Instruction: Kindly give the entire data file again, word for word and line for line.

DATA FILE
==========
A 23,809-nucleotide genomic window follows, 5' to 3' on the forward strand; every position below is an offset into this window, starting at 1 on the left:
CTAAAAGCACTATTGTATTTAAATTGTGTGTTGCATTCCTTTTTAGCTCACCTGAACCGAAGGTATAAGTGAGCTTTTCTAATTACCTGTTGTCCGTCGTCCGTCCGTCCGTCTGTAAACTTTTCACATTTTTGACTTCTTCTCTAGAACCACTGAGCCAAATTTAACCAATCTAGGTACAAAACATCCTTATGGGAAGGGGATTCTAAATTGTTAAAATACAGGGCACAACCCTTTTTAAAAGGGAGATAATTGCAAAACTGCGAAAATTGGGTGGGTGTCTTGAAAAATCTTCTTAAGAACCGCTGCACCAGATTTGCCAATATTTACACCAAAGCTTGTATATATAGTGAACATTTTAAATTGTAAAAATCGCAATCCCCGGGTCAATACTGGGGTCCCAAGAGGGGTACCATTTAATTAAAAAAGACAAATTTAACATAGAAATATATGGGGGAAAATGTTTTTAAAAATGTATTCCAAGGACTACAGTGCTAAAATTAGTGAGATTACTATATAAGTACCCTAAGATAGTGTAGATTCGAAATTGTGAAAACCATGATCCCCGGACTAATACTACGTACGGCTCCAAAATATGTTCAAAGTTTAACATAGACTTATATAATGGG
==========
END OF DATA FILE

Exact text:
A 23,809-nucleotide genomic window follows, 5' to 3' on the forward strand; every position below is an offset into this window, starting at 1 on the left:
CTAAAAGCACTATTGTATTTAAATTGTGTGTTGCATTCCTTTTTAGCTCACCTGAACCGAAGGTATAAGTGAGCTTTTCTAATTACCTGTTGTCCGTCGTCCGTCCGTCCGTCTGTAAACTTTTCACATTTTTGACTTCTTCTCTAGAACCACTGAGCCAAATTTAACCAATCTAGGTACAAAACATCCTTATGGGAAGGGGATTCTAAATTGTTAAAATACAGGGCACAACCCTTTTTAAAAGGGAGATAATTGCAAAACTGCGAAAATTGGGTGGGTGTCTTGAAAAATCTTCTTAAGAACCGCTGCACCAGATTTGCCAATATTTACACCAAAGCTTGTATATATAGTGAACATTTTAAATTGTAAAAATCGCAATCCCCGGGTCAATACTGGGGTCCCAAGAGGGGTACCATTTAATTAAAAAAGACAAATTTAACATAGAAATATATGGGGGAAAATGTTTTTAAAAATGTATTCCAAGGACTACAGTGCTAAAATTAGTGAGATTACTATATAAGTACCCTAAGATAGTGTAGATTCGAAATTGTGAAAACCATGATCCCCGGACTAATACTACGTACGGCTCCAAAATATGTTCAAAGTTTAACATAGACTTATATAATGGG